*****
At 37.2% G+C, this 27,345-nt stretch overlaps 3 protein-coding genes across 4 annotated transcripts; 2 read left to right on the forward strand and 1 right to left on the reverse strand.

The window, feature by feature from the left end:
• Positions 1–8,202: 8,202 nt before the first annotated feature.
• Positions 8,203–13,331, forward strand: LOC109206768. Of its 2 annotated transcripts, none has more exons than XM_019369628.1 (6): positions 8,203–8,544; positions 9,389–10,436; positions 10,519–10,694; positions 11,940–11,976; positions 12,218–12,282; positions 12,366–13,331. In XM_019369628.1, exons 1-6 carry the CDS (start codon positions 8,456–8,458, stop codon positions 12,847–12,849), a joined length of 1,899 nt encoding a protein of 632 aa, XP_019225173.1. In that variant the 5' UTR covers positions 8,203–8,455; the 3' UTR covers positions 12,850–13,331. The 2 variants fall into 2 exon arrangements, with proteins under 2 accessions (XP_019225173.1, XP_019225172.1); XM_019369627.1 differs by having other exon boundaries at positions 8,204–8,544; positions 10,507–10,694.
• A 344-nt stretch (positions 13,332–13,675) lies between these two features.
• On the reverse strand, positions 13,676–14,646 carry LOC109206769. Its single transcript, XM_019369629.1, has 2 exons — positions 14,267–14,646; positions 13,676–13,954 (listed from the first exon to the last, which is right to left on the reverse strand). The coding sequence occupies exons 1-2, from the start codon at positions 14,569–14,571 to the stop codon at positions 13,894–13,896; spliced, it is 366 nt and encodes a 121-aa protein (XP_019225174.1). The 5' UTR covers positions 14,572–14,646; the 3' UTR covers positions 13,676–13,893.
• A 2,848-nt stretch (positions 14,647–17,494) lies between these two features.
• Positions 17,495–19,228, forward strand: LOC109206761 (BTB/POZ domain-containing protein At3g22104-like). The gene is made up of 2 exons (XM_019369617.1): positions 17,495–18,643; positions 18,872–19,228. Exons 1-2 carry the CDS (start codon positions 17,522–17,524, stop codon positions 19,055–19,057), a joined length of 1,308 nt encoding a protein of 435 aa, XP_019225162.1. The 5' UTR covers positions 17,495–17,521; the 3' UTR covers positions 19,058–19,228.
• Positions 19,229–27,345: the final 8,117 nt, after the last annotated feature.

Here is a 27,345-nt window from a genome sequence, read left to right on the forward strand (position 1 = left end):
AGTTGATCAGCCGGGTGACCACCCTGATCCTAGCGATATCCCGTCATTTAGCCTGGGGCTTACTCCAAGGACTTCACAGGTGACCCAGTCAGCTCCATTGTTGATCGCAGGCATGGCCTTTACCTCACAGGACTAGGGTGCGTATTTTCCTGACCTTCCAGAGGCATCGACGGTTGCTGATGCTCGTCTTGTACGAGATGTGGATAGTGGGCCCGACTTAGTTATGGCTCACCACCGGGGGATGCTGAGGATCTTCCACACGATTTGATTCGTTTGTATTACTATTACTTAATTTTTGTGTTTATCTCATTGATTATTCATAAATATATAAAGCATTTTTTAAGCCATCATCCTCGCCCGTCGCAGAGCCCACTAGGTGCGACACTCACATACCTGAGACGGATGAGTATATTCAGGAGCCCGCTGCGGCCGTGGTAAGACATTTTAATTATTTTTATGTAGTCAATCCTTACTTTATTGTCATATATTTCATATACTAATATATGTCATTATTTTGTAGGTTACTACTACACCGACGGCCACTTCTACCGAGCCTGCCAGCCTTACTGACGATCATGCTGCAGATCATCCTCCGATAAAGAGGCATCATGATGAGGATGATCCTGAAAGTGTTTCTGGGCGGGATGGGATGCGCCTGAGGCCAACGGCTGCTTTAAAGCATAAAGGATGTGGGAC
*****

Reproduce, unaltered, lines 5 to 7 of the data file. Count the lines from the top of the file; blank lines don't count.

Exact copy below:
• A 344-nt stretch (positions 13,332–13,675) lies between these two features.
• On the reverse strand, positions 13,676–14,646 carry LOC109206769. Its single transcript, XM_019369629.1, has 2 exons — positions 14,267–14,646; positions 13,676–13,954 (listed from the first exon to the last, which is right to left on the reverse strand). The coding sequence occupies exons 1-2, from the start codon at positions 14,569–14,571 to the stop codon at positions 13,894–13,896; spliced, it is 366 nt and encodes a 121-aa protein (XP_019225174.1). The 5' UTR covers positions 14,572–14,646; the 3' UTR covers positions 13,676–13,893.
• A 2,848-nt stretch (positions 14,647–17,494) lies between these two features.